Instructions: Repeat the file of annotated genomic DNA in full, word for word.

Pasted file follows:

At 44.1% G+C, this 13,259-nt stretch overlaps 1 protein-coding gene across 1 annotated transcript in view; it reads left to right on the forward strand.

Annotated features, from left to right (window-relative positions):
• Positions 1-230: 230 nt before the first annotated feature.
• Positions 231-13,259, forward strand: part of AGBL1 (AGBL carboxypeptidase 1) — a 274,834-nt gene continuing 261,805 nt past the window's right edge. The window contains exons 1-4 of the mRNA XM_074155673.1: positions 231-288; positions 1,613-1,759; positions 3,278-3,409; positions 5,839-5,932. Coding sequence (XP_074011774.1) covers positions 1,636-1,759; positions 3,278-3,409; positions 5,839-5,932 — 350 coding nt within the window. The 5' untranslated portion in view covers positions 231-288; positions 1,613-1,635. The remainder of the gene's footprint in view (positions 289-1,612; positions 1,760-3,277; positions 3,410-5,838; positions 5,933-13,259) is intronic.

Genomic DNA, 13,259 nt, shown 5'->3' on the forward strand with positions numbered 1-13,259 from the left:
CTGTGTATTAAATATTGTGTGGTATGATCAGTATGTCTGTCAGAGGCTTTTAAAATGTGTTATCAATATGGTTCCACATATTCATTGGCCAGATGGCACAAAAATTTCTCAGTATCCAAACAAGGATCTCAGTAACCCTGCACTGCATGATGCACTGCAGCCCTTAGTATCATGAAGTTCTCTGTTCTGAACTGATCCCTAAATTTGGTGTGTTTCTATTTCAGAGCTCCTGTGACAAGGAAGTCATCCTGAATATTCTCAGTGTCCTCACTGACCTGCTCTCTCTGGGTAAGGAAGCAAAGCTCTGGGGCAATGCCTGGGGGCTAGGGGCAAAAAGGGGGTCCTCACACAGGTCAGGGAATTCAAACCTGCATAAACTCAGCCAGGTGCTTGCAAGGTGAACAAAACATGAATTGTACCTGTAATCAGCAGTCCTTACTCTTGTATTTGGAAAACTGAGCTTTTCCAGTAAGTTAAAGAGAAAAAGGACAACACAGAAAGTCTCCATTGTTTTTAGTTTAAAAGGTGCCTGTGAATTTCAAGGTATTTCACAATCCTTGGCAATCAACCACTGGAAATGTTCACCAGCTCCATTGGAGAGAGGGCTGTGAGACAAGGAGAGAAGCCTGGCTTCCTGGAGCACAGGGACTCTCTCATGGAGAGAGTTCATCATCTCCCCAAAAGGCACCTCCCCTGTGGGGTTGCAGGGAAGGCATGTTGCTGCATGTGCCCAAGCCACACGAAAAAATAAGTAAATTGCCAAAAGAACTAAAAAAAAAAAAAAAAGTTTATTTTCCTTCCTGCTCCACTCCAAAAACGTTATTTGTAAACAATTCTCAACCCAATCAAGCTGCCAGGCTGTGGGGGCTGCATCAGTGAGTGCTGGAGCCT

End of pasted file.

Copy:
At 44.1% G+C, this 13,259-nt stretch overlaps 1 protein-coding gene across 1 annotated transcript in view; it reads left to right on the forward strand.

Annotated features, from left to right (window-relative positions):
• Positions 1-230: 230 nt before the first annotated feature.
• Positions 231-13,259, forward strand: part of AGBL1 (AGBL carboxypeptidase 1) — a 274,834-nt gene continuing 261,805 nt past the window's right edge. The window contains exons 1-4 of the mRNA XM_074155673.1: positions 231-288; positions 1,613-1,759; positions 3,278-3,409; positions 5,839-5,932. Coding sequence (XP_074011774.1) covers positions 1,636-1,759; positions 3,278-3,409; positions 5,839-5,932 — 350 coding nt within the window. The 5' untranslated portion in view covers positions 231-288; positions 1,613-1,635. The remainder of the gene's footprint in view (positions 289-1,612; positions 1,760-3,277; positions 3,410-5,838; positions 5,933-13,259) is intronic.

Genomic DNA, 13,259 nt, shown 5'->3' on the forward strand with positions numbered 1-13,259 from the left:
CTGTGTATTAAATATTGTGTGGTATGATCAGTATGTCTGTCAGAGGCTTTTAAAATGTGTTATCAATATGGTTCCACATATTCATTGGCCAGATGGCACAAAAATTTCTCAGTATCCAAACAAGGATCTCAGTAACCCTGCACTGCATGATGCACTGCAGCCCTTAGTATCATGAAGTTCTCTGTTCTGAACTGATCCCTAAATTTGGTGTGTTTCTATTTCAGAGCTCCTGTGACAAGGAAGTCATCCTGAATATTCTCAGTGTCCTCACTGACCTGCTCTCTCTGGGTAAGGAAGCAAAGCTCTGGGGCAATGCCTGGGGGCTAGGGGCAAAAAGGGGGTCCTCACACAGGTCAGGGAATTCAAACCTGCATAAACTCAGCCAGGTGCTTGCAAGGTGAACAAAACATGAATTGTACCTGTAATCAGCAGTCCTTACTCTTGTATTTGGAAAACTGAGCTTTTCCAGTAAGTTAAAGAGAAAAAGGACAACACAGAAAGTCTCCATTGTTTTTAGTTTAAAAGGTGCCTGTGAATTTCAAGGTATTTCACAATCCTTGGCAATCAACCACTGGAAATGTTCACCAGCTCCATTGGAGAGAGGGCTGTGAGACAAGGAGAGAAGCCTGGCTTCCTGGAGCACAGGGACTCTCTCATGGAGAGAGTTCATCATCTCCCCAAAAGGCACCTCCCCTGTGGGGTTGCAGGGAAGGCATGTTGCTGCATGTGCCCAAGCCACACGAAAAAATAAGTAAATTGCCAAAAGAACTAAAAAAAAAAAAAAAAGTTTATTTTCCTTCCTGCTCCACTCCAAAAACGTTATTTGTAAACAATTCTCAACCCAATCAAGCTGCCAGGCTGTGGGGGCTGCATCAGTGAGTGCTGGAGCCT